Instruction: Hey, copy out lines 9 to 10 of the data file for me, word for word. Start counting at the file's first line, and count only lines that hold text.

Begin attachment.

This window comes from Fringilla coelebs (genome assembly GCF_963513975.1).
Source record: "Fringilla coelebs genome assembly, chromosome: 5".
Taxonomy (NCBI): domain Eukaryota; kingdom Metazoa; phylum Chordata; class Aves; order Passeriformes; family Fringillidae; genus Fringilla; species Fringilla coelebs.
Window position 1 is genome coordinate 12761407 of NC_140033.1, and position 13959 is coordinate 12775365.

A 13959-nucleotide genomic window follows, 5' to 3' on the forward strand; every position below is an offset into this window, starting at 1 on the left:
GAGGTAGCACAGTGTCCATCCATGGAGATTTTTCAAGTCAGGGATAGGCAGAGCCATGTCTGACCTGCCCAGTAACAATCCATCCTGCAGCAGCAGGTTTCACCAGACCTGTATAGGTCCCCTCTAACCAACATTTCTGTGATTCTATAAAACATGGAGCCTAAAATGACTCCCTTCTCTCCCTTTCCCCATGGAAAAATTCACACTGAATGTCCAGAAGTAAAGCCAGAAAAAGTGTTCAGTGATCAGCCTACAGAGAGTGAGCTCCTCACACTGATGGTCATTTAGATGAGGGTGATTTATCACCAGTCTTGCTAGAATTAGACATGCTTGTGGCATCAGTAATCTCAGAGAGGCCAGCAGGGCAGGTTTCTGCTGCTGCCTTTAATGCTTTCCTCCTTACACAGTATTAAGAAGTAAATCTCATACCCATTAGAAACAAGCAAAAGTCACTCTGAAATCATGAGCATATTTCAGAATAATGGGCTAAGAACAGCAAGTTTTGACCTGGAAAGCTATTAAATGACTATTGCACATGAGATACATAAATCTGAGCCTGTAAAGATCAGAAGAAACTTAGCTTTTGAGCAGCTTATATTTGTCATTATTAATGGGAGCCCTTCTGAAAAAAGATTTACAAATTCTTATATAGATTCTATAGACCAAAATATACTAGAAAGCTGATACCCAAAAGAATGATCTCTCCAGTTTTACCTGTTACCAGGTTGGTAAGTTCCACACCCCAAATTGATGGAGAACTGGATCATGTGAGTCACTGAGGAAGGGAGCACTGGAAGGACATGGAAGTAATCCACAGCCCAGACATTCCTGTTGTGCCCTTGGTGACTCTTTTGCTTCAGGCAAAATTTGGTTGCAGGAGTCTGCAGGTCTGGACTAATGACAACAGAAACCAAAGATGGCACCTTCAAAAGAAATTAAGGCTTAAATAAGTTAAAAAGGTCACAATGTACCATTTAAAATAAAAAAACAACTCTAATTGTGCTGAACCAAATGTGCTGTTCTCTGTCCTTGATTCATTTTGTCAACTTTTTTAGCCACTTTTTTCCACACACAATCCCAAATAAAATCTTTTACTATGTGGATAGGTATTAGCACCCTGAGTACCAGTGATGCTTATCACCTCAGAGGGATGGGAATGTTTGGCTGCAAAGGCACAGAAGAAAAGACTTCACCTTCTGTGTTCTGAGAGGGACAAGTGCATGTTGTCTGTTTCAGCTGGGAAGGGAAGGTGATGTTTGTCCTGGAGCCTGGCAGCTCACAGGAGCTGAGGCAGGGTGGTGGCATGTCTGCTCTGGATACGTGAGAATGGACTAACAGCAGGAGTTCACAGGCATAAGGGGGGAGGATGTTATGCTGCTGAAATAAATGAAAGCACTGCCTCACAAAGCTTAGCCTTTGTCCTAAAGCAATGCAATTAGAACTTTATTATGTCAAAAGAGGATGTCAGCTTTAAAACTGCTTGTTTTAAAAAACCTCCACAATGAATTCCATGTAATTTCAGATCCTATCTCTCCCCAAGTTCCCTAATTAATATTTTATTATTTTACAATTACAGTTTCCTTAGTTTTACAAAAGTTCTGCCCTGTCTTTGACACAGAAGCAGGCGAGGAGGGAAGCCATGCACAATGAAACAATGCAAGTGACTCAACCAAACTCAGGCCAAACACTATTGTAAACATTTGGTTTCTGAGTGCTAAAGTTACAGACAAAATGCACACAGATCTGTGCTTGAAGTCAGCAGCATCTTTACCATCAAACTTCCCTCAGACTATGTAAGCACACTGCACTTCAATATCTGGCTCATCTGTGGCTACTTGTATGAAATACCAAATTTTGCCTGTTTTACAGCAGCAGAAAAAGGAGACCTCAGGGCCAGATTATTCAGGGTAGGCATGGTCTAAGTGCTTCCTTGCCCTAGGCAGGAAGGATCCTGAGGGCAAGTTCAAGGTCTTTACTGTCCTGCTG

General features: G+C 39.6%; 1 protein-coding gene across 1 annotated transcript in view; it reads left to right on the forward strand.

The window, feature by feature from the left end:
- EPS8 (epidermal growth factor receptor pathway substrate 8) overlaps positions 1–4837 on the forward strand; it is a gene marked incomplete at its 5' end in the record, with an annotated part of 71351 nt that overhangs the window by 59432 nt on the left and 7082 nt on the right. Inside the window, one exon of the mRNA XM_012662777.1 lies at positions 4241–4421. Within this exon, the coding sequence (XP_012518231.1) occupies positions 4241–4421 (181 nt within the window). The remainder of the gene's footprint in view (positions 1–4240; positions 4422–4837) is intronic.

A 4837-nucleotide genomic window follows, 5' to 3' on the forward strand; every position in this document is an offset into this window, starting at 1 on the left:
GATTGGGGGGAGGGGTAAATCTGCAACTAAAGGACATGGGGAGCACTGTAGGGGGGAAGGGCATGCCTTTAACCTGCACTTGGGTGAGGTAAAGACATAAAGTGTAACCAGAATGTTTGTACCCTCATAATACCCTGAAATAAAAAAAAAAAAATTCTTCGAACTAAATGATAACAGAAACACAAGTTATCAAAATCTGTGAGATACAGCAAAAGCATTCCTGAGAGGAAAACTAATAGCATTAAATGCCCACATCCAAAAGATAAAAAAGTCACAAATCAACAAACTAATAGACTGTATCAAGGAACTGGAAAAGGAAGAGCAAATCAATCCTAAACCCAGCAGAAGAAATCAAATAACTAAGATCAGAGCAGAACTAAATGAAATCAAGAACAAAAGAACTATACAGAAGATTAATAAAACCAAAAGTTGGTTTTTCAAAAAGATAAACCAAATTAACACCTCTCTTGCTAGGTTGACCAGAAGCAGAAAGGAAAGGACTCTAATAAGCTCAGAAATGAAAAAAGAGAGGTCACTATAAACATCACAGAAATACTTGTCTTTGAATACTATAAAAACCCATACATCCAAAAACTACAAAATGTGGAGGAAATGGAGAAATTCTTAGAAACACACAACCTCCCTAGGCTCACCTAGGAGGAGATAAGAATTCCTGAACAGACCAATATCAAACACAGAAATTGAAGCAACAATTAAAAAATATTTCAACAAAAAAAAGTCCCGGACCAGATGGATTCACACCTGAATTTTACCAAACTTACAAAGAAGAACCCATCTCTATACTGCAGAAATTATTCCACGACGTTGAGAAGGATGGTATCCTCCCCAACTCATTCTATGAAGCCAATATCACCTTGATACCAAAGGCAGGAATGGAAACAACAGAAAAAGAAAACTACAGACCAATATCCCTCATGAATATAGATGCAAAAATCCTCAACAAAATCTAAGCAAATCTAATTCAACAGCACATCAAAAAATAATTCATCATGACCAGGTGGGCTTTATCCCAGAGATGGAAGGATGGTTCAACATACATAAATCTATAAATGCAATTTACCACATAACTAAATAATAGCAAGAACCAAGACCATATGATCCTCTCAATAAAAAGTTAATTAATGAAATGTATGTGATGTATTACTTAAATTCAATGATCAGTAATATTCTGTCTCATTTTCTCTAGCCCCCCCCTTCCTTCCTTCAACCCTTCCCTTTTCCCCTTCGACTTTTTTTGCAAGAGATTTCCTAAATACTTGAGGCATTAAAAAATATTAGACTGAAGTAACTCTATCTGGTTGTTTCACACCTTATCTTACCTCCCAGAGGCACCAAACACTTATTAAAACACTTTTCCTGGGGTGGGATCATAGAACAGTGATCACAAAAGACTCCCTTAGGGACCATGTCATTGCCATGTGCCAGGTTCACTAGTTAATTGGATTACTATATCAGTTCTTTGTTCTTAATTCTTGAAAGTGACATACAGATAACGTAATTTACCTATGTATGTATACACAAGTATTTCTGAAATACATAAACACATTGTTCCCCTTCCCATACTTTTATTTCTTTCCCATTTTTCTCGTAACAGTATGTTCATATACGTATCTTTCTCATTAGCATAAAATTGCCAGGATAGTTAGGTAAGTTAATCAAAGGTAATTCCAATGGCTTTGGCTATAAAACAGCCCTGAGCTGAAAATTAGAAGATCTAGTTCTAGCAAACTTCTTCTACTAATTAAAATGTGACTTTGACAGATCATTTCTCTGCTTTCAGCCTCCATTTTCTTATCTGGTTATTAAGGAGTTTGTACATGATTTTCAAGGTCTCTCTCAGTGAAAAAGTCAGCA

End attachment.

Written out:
- EPS8 (epidermal growth factor receptor pathway substrate 8) overlaps positions 1–4837 on the forward strand; it is a gene marked incomplete at its 5' end in the record, with an annotated part of 71351 nt that overhangs the window by 59432 nt on the left and 7082 nt on the right. Inside the window, one exon of the mRNA XM_012662777.1 lies at positions 4241–4421. Within this exon, the coding sequence (XP_012518231.1) occupies positions 4241–4421 (181 nt within the window). The remainder of the gene's footprint in view (positions 1–4240; positions 4422–4837) is intronic.

A 4837-nucleotide genomic window follows, 5' to 3' on the forward strand; every position in this document is an offset into this window, starting at 1 on the left: